Connectors There people who offer to introduce entrepreneurs to investors in exchange for finders fees. They seek cash, equity, or some combination of both to make introductions to their network. If someone offers to connect you to investors in exchange for compensation even if payment is only contingent on a successful fundraising run in the other direction. You never need to pay for introductions.

    An Exception: Your Board of Advisors

    A Board of Advisors can be enormously beneficial to your startup. Advisors can open doors and share their experience so that you make more smart decisions and fewer bad ones. Advisory Board members typically fall into 1 of 2 categories:

    1. Generalists who you can turn to for advice on a wide range of aspects of running your business.

    2. Strategic advisors who you brought on board because they can help your company in very specific ways.

    Generalists Generalists often start out as mentors that you have asked to become advisory board members because they have been instrumental in any early success you have had and you want to keep them involved. Their motivation for getting involved is often driven by a belief in you personally, and they may or may not have any experience in your industry.


    Strategic advisors Strategic advisors are often people you have met building out your company. While they also believe in your mission, their motivation for getting involved is often driven by their knowledge of an industry, market, or distribution channel. Strategic advisors often agree to become involved in your company in the hope that doing so also helps them directly or indirectly in their other business pursuits.


    How much equity should advisory board members receive?

    The typical range of equity grants to advisors 0.1% to 1% is pretty wide. The amount depends on a number of things including their relative importance, how much time and effort they give to you, and how helpful they may have been prior to accepting an advisory board position. Instead of vesting immediately, use a monthly or quarterly schedule that vests the grant over three years. This ensures they continue to stay engaged and also protects you in case your business model changes. This is particularly important for strategic advisors.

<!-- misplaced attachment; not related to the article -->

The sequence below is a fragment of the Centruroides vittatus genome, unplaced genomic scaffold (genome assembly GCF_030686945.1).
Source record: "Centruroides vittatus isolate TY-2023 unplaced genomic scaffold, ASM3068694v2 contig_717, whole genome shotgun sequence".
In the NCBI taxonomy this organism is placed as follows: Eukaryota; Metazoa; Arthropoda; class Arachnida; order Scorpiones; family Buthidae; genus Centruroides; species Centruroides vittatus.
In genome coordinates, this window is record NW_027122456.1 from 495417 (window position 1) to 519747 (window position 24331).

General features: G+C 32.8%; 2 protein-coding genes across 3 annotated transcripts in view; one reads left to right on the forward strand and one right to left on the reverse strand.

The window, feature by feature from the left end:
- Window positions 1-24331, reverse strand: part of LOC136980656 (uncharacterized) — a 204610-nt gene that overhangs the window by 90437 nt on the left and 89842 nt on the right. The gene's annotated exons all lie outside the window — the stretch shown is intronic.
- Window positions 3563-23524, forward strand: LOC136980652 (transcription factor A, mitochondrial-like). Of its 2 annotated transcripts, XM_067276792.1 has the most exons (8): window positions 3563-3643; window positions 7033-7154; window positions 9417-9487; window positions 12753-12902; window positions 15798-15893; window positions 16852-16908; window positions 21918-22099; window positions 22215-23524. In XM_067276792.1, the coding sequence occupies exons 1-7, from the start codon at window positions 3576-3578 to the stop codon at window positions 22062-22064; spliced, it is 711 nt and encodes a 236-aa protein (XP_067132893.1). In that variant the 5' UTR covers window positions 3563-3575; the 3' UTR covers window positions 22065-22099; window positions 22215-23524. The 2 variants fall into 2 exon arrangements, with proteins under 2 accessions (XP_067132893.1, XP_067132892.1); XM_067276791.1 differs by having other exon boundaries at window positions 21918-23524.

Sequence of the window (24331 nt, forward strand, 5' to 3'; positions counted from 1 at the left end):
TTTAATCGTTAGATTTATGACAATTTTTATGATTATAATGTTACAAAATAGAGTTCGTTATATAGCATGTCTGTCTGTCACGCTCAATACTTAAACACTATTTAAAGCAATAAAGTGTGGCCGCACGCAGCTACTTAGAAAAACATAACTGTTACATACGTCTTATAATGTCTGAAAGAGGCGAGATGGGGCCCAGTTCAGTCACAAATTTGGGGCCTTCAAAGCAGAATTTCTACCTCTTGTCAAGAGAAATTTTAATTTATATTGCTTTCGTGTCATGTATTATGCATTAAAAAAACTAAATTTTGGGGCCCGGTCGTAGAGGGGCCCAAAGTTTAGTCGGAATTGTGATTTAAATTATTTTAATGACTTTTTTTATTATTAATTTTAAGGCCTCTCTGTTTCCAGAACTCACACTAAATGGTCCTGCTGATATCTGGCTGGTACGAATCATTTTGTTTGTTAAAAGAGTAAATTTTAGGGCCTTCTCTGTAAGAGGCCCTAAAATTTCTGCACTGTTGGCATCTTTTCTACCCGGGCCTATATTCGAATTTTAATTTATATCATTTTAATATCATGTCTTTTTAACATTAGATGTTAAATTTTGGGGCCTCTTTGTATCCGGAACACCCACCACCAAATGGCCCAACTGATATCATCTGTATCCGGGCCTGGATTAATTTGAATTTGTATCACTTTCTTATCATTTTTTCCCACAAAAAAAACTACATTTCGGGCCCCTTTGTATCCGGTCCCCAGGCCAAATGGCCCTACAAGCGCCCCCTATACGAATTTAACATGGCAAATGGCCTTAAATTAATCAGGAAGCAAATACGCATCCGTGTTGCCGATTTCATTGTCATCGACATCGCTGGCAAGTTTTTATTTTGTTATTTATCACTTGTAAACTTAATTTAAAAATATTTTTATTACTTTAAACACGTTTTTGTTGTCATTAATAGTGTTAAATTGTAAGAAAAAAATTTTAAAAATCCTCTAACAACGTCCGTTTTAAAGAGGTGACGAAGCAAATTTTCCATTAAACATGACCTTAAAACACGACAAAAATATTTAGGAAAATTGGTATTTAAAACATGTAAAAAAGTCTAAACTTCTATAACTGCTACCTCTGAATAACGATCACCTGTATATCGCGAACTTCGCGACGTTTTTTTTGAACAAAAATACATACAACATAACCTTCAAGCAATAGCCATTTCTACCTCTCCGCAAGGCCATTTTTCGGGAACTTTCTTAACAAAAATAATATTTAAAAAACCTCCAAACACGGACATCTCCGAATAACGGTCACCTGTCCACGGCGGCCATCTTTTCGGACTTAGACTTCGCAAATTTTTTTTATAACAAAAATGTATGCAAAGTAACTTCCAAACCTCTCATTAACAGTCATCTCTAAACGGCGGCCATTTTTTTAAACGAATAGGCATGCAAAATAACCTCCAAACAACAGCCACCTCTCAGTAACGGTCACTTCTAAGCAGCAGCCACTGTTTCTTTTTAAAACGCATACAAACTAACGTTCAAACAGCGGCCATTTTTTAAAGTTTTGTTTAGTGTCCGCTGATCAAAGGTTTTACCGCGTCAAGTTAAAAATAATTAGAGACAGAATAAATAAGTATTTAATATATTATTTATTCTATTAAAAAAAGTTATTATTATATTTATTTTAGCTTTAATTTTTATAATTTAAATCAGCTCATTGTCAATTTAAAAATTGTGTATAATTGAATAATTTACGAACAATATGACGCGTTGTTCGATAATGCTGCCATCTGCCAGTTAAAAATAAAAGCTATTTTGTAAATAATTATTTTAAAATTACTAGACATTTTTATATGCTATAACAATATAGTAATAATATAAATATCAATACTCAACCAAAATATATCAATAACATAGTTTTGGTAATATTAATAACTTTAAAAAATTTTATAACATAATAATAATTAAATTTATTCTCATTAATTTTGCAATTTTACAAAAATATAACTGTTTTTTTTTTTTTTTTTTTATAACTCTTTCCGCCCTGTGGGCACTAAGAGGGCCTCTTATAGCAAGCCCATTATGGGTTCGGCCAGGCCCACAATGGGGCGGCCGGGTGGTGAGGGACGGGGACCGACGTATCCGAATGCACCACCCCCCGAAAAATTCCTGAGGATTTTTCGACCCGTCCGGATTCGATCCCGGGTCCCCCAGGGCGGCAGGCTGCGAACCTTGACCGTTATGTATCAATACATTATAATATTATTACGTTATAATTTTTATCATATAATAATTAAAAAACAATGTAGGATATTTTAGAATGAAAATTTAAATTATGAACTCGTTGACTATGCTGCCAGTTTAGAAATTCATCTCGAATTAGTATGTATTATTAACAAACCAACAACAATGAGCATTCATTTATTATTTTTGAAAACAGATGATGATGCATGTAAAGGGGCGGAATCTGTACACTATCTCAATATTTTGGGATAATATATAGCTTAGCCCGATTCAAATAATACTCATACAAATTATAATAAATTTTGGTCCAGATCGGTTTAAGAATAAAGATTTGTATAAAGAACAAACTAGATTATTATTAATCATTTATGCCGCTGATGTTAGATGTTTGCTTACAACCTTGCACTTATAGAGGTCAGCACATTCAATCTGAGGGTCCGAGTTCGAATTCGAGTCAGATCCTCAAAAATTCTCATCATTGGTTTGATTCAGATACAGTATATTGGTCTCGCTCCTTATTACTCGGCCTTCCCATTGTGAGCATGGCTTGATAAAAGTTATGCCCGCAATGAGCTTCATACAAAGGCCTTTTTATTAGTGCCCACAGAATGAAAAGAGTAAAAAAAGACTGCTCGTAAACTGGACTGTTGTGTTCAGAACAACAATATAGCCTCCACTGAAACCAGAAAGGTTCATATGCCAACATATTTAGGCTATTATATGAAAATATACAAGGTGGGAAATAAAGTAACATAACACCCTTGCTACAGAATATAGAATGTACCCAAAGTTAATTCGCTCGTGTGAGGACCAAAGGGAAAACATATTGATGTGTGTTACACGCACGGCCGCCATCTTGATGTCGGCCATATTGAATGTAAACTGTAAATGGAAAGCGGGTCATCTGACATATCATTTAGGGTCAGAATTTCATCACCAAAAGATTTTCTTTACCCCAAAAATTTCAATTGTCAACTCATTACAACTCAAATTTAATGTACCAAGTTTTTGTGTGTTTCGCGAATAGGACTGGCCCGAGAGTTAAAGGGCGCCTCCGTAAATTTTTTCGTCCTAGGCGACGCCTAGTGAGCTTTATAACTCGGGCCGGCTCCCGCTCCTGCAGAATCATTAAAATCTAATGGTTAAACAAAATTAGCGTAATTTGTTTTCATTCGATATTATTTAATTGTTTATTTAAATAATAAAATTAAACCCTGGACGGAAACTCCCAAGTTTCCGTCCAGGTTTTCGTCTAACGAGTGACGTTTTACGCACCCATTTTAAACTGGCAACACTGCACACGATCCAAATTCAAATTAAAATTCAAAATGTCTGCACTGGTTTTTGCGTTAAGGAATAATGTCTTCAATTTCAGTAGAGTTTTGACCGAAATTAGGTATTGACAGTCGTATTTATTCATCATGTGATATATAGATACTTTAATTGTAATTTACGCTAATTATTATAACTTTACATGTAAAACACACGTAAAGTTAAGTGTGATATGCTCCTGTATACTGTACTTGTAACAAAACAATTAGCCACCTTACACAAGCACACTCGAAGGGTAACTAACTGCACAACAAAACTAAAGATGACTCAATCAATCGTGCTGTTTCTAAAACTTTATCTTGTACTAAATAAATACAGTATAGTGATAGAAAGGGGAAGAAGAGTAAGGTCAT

2016 CoFunder LLC All rights reserved.

    Example Suppose you have created a SaaS offering for financial advisors. You meet Bill who has 25 years experience as a wholesaler for major mutual fund company and he is connected with every major financial advisor in your region. Bill provides some initial introductions that are fruitful and you ask him to come on as advisory board member. Six months later, your offering is struggling to get traction with financial advisors but is a hit with hedge funds proprietary trading operations. You make the pivot. Bill doesnt work with hedge funds; it no longer makes sense for your company (or for Bill) for him to continue on as an advisory board member. If you granted Bill shares that amounted to 1% of your company as soon as he signed on, you are out 1% of your company. That is a big take for someone who can no longer help you propel your company forward. But if you had the shares vest monthly over 3 years, you are only out 0.16%. Bill gets something for giving it a go and no one feels badly about needing to move on.